Some things are just not in done in public, except then it just happens and you scramble to regain your sense of center. Especially when it happens while you’re sparring with a formidable opponent during his brown belt test, and EVERYONE is watching. Unladylike. Arrrgh!
A fellow named Ben tested for his brown belt last night (he passed, a very good showing). He was sharp and on top of his katas, his push-ups were strong and went on forever… and then came the fun part. Sparring! He got to spar with all of us, starting with the more junior folk (like 1st degree black belt) and ending with the most senior (Sensei with his 10th dan). And there I was, toward to bottom of the pile, thinking, “This here’ll be fun.”
And it was! My turn came. We bowed to Sensei and then to each other. Circled around a bit. Ben threw the first punch, and we were at it. Blocks and kicks and strikes. Engage, tangle it up, back away and regroup. Then do it again. And again. I tagged his chin, he kicked me good. And I thought, how’bout that double kick I haven’t done in so long? So I dusted it off (Seriously, it’s been a while, I’ve opened more AARP junk mail than I’ve thrown double-kicks in the last three years), and dammit if I didn’t leave my leg out there a bit too long.
He grabbed it. (Good man!) As I was going down, I slid down his body and hugged his knee in an effort to take him down with me, and we fumbled for a while (it looks a lot easier in action movies, folks) before I decided to bail. A not-so-smooth ukemi (into the audience, great, just GREAT), and I was on my feet again.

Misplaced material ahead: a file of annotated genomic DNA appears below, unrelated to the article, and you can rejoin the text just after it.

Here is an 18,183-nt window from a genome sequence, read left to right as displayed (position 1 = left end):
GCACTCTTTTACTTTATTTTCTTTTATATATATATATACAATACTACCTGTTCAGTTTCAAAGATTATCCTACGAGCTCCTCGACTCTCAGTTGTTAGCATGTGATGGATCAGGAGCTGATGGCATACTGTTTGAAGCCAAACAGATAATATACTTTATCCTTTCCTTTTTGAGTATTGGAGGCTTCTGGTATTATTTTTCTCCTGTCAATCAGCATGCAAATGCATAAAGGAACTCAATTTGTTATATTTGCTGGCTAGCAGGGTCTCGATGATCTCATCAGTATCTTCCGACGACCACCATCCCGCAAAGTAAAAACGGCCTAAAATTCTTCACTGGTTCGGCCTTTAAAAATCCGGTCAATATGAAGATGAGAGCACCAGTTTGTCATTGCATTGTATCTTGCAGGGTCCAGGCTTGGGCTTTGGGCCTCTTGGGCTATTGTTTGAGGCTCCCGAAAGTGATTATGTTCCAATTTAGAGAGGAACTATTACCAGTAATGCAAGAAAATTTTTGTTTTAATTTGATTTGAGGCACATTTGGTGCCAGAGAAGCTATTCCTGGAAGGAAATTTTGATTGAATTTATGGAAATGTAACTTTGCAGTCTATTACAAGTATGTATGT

Regrouping after a fall was so easy I didn’t even think about it. Two more exchanges of blows thrown and avoided, one more square-off. I sprang forth, all poised for a strike – when I farted.
Action stopped. Our gazes met, and Ben’s serious, deadpan expression yielded to his laughing eyes. Mine too, I think, because the tension of the moment just drained away, replaced by an odd mix of humor and utter mortification. This was a lot worse than being punched or kicked, more humiliating than being thrown by my own kick – I had a biological function. In public. He heard it and Sensei behind us must have heard it and half of the dojo that was watching probably heard it. Hell, the fart was like a report of a gun shot echoing in a valley.
Action resumed. We’re all grownups and we know to ignore these little indignities. The lesson stuck, though. Two lessons, actually. First, don’t eat high-fiber food if you expect to fight with ninja-like stealth that evening. Second, sometimes an embarrassing breach of social mores is more unsettling than getting thrown into the audience. (BUT WHY??? Offer a theory, why don’t you? The comment box is below.)